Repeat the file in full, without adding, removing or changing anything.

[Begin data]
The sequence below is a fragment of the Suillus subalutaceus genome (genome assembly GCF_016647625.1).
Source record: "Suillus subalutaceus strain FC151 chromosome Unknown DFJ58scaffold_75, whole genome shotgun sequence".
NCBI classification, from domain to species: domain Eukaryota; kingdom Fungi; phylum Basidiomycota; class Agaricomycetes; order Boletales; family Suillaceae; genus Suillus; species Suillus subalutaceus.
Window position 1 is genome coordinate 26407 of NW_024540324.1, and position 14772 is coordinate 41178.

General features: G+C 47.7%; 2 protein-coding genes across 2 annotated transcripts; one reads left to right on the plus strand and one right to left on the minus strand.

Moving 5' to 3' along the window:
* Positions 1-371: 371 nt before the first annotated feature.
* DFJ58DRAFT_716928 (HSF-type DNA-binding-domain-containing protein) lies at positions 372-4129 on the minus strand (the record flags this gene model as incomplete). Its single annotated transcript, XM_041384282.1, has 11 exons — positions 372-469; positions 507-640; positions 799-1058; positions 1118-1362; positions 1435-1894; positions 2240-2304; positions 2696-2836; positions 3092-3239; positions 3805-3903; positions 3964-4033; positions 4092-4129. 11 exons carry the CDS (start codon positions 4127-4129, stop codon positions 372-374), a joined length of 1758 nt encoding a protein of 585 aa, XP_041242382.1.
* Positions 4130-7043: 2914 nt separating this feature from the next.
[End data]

The sequence below is a fragment of the Suillus subalutaceus genome (genome assembly GCF_016647625.1).
Source record: "Suillus subalutaceus strain FC151 chromosome Unknown DFJ58scaffold_75, whole genome shotgun sequence".
NCBI classification, from domain to species: domain Eukaryota; kingdom Fungi; phylum Basidiomycota; class Agaricomycetes; order Boletales; family Suillaceae; genus Suillus; species Suillus subalutaceus.
Window position 1 is genome coordinate 26407 of NW_024540324.1, and position 14772 is coordinate 41178.

General features: G+C 47.7%; 2 protein-coding genes across 2 annotated transcripts; one reads left to right on the plus strand and one right to left on the minus strand.

Moving 5' to 3' along the window:
* Positions 1-371: 371 nt before the first annotated feature.
* DFJ58DRAFT_716928 (HSF-type DNA-binding-domain-containing protein) lies at positions 372-4129 on the minus strand (the record flags this gene model as incomplete). Its single annotated transcript, XM_041384282.1, has 11 exons — positions 372-469; positions 507-640; positions 799-1058; positions 1118-1362; positions 1435-1894; positions 2240-2304; positions 2696-2836; positions 3092-3239; positions 3805-3903; positions 3964-4033; positions 4092-4129. 11 exons carry the CDS (start codon positions 4127-4129, stop codon positions 372-374), a joined length of 1758 nt encoding a protein of 585 aa, XP_041242382.1.
* Positions 4130-7043: 2914 nt separating this feature from the next.